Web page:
« Last Edit: February 21, 2016, 08:50:08 pm by Salas »
 

Offline markone

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Re: The Siglent SDG2042X Thread
« Reply #263 on: February 21, 2016, 10:10:01 pm »
Same Arctic fan that I have used in my Korad PSU. Although much better than stock for normal operational noise, that PSU has an idle RPM choppy pulse drive that makes it sound like a coffee grinder with suicidal tendencies when no more than 100mA current is drawn to a load so to rev it up a little. I had used a Gelid in my older DS1052E (100MHZ mod). That one was an unbearable screamer to me, had to do something about it... I basically have to change a fan every time I buy an instrument. This is becoming ridiculous. Only my Siglent PSU was nice out of the box. I wonder if all the manufacturers will ever grow up and understand that poor noise design is detrimental to a brand's quality ranking? Many times its not only the fan itself but its the positioning and the flow. Rohde & Schwarz did it right in their small scope. Better they follow them. If they even manage 50% worse than R&D they will be successful enough.

I agree with everything you say, my last instrument purchase, the SDS2072E, can only further confirm all this complaining with its piece of cr@p fan, pathetically placed in a questionable overall thermal design, that provides lot of boring noise for ridiculously small air flow in a very limited case section.

Adding this to the weirdest feeling knob encoders ever seen in a scope (come on GW), a lot worse than my ATTEN ADS1102CAL's ones, leads me to think that in this brand some design compartments are missing their targets, while other are working very good, creating the harsh contrast between good performances and so so build quality details here and there.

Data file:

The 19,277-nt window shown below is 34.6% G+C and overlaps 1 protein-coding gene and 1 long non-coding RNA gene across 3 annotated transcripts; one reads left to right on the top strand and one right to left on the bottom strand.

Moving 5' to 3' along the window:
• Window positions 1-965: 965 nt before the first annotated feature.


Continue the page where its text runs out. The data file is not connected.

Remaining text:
This Siglent generator seems a fair device, but i still have to see the rust inside ;)

Next time someone put his hands inside, please consider to take some pictures to nasty details ...
PS :dunno what version of Korad PSU are you playing with, time ago i considered them but after some youtube watching they seemed to be quite a crapfest, am i wrong ?
 

Offline Salas

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Re: The Siglent SDG2042X Thread
« Reply #264 on: February 22, 2016, 01:56:57 am »
Its the 3A version of the small single output one that Dave had burned and they revised it to good. Mine is Tenma branded. Crap for general criteria construction quality but fair at the dirt cheap price. They also have a very good intuitive digital user interface and satisfying read out accuracy. The internal loop's speed is no good for high current  pulse or sinewave draw. It will ripple high if you will connect for a power test a class A/B amp drawing a couple of amps at 1kHz I mean. Adept, small, and reliable for general tasks though.
 

Offline markone

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Re: The Siglent SDG2042X Thread
« Reply #265 on: February 22, 2016, 07:44:27 pm »